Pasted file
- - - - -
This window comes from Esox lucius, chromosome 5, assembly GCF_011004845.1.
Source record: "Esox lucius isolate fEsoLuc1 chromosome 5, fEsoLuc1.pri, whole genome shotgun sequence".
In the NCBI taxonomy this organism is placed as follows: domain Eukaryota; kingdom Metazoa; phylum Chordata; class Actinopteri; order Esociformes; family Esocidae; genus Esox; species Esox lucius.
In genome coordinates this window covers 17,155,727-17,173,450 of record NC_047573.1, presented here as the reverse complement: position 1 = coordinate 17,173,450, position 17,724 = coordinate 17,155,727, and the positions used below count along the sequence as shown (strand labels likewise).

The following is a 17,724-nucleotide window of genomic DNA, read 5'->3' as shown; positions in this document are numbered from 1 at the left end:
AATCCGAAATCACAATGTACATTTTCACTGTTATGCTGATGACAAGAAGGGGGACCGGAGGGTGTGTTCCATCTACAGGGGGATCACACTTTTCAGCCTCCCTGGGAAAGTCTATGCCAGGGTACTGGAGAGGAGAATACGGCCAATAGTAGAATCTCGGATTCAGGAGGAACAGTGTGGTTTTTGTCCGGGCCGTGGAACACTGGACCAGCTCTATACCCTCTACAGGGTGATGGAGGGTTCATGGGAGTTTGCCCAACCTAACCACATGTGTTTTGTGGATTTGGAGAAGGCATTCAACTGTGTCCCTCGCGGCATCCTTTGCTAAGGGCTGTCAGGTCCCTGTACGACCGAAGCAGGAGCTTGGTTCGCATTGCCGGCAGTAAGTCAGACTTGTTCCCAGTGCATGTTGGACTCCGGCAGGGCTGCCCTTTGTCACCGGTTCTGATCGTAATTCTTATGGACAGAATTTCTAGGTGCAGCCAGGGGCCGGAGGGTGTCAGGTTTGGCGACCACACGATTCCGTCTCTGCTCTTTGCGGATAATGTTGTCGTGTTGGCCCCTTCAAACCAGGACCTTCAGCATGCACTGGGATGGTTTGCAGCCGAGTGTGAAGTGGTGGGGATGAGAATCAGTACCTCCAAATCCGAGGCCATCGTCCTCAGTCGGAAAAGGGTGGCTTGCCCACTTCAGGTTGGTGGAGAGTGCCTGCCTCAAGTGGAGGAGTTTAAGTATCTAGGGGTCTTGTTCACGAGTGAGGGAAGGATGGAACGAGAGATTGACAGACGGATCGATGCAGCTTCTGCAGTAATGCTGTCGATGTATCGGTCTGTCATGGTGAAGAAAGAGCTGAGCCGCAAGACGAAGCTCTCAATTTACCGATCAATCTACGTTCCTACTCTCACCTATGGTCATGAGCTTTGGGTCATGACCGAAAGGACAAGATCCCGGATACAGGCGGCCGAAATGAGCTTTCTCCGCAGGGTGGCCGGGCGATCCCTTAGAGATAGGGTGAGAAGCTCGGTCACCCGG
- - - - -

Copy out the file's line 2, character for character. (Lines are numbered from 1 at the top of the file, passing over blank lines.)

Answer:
Source record: "Esox lucius isolate fEsoLuc1 chromosome 5, fEsoLuc1.pri, whole genome shotgun sequence".